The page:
Argentina’s Alvarez shows there will be life after Messi; Brazil look tired


World Cup winners Argentina have reached a point where the absence of Lionel Messi from the starting XI is not a tragedy, it is an opportunity.

Messi, 36, made the difference in last month’s opening 2026 World Cup qualifier at home to Ecuador, but picked up a knock and sat out the following game: a hugely impressive 3-0 win away to Bolívia. With little football under his belt since then, the Inter Miami star was on the bench for Thursday’s meeting with Paraguay in Buenos Aires. But up stepped Julián Álvarez.

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Argentina had prepared for their 2022 World Cup campaign with the idea that they would have the bulk of possession, with Messi in constant contact with the ball, but things proved a bit more difficult. Coach Lionel Scaloni had a rethink and, with Messi’s actions more sporadic, a mobile striker was needed to do some of his running. So centre forward Lautaro Martínez lost his place and Manchester City forward Alvarez came in, to great success.

Against Paraguay there was space for both Martinez and Alvarez. This time, with all due respect, Alvarez played the Messi role. And he did it outstandingly well.

As the World Cup made clear, Alvarez is quick but he thinks even more quickly than he moves. After taking the lead when Nicolás Otamendi vollyed home a corner at the far post, Argentina played an excellent first half and should have scored far more. Alvarez was at the heart of most of the good things they did; finding space wide on the right or through the middle, combining well with Martinez, and switching play to good effect.

He gave way to Messi early in the second half and the legendary No. 10 gave the crowd some moments to remember: almost scoring direct from a corner and hitting the post with a typically sublime free kick. But from open play, he looked well short of his usual sharpness.

It was a glimpse of the future as it is unclear how long Messi will be part of this national team. Scaloni says there is a place for him in the 2026 World Cup squad if he wants it; the player himself is on record as saying he is unsure he will get that far. One thing is certain: when the day comes that Messi is no longer playing international, Alvarez will be around to ease the pain.

Against Paraguay, a 1-0 victory was scant reward for Argentina’s supremacy. They were wasteful in front of goal and nearly paid the price when winger Ramón Sosa ran past their defence only to shoot wide. But more important is that Argentina look like a team, clear in its concepts, passing the ball diagonally forward, winning it back with a quick press in the opposing half.

No other international team look remotely as together and consolidated. Argentina have had the same process for over five years and, with the World Cup in their hands, are making serene progress.

Everyone else looks undercooked, because they are. This has been the shortest interval ever between the end of one World Cup cycle and the start of the next, and a collection of new coaches are struggling with the lack of preparation time.

This certainty applies to Brazil, who played their third game under Fernando Diniz — their first World Cup qualifier in the Pantanal Arena, the stadium built for the 2014 World Cup in Cuiaba — but were surprisingly held 1-1 by Venezuela.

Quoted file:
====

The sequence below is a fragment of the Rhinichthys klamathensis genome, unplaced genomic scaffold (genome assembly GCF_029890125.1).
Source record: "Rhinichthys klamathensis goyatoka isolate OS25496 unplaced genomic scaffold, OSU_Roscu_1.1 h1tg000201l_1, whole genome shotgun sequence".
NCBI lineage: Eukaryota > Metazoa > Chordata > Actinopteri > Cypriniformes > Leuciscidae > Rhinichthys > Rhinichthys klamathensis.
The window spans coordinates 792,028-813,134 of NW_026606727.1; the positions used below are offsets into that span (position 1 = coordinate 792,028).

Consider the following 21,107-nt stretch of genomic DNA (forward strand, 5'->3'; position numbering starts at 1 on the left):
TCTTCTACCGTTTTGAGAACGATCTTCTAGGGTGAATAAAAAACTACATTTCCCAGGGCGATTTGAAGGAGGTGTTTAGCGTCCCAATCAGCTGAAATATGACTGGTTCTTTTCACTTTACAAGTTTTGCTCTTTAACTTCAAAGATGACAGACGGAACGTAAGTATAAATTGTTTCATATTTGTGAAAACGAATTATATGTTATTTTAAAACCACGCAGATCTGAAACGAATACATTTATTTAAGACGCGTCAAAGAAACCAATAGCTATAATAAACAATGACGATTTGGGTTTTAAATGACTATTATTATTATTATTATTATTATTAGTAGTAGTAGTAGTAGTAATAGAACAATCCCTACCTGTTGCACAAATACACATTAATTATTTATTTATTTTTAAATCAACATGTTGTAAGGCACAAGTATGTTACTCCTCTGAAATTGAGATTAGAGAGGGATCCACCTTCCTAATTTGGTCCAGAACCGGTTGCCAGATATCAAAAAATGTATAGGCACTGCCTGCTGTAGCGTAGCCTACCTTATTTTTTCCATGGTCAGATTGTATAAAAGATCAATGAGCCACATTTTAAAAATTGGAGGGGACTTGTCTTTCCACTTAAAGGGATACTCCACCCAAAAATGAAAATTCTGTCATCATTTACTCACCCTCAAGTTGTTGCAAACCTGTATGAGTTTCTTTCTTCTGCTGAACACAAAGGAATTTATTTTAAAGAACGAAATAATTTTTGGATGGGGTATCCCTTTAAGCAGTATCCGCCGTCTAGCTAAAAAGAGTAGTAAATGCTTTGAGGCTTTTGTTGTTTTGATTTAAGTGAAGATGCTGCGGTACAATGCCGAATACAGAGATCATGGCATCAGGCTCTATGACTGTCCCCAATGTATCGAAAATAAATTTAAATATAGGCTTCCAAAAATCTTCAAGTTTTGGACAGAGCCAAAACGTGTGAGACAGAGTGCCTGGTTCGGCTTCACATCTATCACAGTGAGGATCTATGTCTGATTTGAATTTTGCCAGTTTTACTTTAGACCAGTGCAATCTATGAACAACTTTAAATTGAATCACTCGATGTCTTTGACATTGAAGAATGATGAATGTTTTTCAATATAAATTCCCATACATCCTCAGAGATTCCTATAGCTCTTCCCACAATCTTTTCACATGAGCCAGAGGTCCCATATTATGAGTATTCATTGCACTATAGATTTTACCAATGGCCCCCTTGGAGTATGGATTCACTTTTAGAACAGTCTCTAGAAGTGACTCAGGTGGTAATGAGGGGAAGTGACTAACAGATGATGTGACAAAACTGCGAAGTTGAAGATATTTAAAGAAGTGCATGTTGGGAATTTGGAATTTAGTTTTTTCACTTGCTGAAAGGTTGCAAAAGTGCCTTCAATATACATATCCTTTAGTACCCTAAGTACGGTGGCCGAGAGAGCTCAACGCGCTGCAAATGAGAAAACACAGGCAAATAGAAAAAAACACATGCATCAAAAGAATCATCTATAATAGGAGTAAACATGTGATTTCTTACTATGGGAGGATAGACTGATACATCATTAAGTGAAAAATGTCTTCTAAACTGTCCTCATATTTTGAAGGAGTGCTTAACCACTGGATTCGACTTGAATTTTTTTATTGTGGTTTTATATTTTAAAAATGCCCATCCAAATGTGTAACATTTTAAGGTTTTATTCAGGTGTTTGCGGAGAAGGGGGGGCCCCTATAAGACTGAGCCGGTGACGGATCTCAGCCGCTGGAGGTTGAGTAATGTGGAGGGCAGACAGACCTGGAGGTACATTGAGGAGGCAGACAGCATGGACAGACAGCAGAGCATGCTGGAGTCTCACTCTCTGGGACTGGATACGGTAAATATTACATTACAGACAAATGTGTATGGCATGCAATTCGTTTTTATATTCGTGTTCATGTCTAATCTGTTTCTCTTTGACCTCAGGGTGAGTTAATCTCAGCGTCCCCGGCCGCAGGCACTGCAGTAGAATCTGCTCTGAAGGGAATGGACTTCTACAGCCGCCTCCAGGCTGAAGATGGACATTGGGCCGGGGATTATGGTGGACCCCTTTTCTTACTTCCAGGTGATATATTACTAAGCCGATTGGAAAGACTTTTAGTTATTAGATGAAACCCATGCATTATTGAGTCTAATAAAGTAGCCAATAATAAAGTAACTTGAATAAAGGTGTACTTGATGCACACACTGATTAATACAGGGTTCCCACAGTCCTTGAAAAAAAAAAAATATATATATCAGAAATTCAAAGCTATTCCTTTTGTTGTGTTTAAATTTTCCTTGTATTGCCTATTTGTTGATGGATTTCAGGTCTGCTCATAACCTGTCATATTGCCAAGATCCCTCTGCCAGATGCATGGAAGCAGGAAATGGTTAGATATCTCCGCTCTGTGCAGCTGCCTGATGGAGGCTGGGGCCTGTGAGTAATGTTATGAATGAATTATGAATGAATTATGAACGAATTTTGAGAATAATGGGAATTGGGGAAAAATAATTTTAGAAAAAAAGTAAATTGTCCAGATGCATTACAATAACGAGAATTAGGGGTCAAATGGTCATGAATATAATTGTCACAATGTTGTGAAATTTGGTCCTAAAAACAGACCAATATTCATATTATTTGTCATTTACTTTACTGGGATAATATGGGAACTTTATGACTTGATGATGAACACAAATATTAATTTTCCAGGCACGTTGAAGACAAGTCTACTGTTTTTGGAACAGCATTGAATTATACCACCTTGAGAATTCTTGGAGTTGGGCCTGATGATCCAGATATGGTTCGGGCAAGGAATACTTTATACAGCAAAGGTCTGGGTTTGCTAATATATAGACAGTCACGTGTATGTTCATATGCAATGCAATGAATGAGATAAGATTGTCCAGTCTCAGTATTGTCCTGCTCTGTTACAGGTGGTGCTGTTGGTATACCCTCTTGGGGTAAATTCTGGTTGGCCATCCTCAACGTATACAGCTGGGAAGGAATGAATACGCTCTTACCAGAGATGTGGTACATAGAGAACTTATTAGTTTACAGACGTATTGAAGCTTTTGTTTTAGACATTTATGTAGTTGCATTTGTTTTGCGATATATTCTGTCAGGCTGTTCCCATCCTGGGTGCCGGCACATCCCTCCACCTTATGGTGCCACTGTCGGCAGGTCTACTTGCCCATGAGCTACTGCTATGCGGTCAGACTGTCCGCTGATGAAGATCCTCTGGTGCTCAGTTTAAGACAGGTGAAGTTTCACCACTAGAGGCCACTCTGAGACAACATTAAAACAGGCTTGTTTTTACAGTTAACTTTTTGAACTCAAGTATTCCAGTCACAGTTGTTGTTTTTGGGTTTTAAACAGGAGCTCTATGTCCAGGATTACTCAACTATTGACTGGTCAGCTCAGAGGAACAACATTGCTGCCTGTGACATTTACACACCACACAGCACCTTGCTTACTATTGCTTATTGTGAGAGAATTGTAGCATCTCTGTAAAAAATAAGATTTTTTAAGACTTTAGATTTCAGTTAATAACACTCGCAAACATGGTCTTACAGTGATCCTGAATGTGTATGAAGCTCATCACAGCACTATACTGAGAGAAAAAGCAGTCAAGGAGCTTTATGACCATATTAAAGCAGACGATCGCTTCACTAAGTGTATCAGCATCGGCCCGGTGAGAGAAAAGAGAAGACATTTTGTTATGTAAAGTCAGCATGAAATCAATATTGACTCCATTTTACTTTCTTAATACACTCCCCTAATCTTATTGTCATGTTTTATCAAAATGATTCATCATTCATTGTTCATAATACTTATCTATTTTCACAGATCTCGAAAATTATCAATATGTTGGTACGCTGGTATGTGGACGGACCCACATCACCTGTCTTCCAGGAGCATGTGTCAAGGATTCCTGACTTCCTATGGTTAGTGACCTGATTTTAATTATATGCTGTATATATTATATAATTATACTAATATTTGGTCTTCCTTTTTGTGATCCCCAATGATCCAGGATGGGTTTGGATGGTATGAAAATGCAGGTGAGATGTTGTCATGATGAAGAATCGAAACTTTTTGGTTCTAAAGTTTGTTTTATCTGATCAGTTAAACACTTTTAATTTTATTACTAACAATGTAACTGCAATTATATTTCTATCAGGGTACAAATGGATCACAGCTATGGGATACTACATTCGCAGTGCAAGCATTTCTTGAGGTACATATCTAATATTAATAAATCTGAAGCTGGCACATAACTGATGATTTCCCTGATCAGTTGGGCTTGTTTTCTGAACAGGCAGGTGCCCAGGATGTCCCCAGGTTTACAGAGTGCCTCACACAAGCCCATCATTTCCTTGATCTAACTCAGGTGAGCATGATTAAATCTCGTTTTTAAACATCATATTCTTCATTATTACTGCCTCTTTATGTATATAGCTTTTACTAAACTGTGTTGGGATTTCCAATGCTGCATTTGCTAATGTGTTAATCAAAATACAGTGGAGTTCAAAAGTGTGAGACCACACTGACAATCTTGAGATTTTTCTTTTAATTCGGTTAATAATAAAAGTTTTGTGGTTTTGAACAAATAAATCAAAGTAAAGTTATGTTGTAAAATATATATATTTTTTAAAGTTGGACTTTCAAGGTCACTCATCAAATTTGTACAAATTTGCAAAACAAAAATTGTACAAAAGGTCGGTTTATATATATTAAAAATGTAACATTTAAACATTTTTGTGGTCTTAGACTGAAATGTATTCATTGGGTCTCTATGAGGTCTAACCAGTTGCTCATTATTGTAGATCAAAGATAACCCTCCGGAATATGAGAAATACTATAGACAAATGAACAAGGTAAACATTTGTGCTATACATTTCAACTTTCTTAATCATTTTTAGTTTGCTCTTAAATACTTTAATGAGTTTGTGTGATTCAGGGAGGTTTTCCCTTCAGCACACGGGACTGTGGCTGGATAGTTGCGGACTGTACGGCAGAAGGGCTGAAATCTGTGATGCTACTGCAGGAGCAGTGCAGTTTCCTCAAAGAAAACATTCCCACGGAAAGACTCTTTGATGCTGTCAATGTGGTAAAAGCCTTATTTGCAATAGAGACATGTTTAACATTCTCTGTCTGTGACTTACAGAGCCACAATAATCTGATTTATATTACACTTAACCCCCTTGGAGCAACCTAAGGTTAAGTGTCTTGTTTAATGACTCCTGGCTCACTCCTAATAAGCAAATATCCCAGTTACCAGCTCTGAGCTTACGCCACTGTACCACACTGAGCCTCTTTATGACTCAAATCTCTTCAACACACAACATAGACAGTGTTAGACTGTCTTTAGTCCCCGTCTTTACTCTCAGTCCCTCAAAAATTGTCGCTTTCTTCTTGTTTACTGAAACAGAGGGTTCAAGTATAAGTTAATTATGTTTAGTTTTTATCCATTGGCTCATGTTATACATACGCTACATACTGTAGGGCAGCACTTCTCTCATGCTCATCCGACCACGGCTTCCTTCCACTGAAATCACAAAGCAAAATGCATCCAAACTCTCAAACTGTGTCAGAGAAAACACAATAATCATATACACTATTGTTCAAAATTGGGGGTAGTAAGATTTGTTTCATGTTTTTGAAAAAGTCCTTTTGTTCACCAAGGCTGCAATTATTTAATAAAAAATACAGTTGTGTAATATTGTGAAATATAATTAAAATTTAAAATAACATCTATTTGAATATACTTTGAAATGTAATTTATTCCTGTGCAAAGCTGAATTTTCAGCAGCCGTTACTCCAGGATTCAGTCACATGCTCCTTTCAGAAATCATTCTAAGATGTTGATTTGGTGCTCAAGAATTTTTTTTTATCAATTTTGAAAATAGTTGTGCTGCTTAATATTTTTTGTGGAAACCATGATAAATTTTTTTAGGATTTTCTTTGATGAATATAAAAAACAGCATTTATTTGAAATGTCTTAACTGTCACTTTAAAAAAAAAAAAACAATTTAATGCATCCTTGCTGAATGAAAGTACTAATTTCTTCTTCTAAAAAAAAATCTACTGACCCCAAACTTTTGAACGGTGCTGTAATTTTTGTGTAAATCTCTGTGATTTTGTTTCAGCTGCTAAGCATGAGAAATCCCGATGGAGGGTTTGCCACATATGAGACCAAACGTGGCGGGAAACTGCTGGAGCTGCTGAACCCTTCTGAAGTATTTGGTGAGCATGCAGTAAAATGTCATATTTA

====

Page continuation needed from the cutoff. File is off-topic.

On a warm night, Brazil were in control, but the half-time statistics made for worrying reading. Brazil had over 75% possession, but Venezuela had enjoyed just as many shots.

Neymar and Vinícius Júnior struggled to click together, Brazil were unable to bring Richarlison into the game, and Venezuela drew confidence from their defensive resilience. Early in the second half, Arsenal centre-back Gabriel Magalhaes opened the scoring with a header from a corner, and the game appeared to be drifting to a 1-0 win for the hosts.

When Diniz made a triple substitution it smacked of arrogance — an air of “with the game won let’s have a look at some players.” Brazil lost structure in midfield and Venezuela took advantage, Eduard Bello meeting a cross from the right with a superb overhead kick that saw them hold on for a hard-fought draw.

Fatigue was a certainly a factor in the pulsating 2-2 draw between Colombia and Uruguay — along with attacking intent of both coaches and the sweltering heat of the Barranquilla afternoon, which tired the players and opened up space.

Federico Valverde bossed the midfield for Uruguay, but James Rodríguez gave Colombia the lead and, after Uruguay had equalised, also helped set up a goal for Mateus Uribe. Then came late drama: Uruguay’s Maxi Araujo broke behind the defence and was brought down by Colombia goalkeeper Camilo Vargas, who was already on a yellow card. Off he went, and his replacement was unable to stop the Darwin Núñez penalty that brought Uruguay a 2-2 draw.

Elsewhere, after setting up the winner at home to Uruguay last month, Ecuador’s 16-year-old midfielder Kendry Paez (set to join Chelsea when he turns 18 in 2025) scored the goal that put his side on the way to a 2-1 win away to Bolívia. But Peru are still looking for a goal after three rounds. A 2-0 defeat away to Chile leaves them off the early pace in the CONMEBOL table and it doesn’t get any easier as next up is Tuesday’s visit of Argentina.


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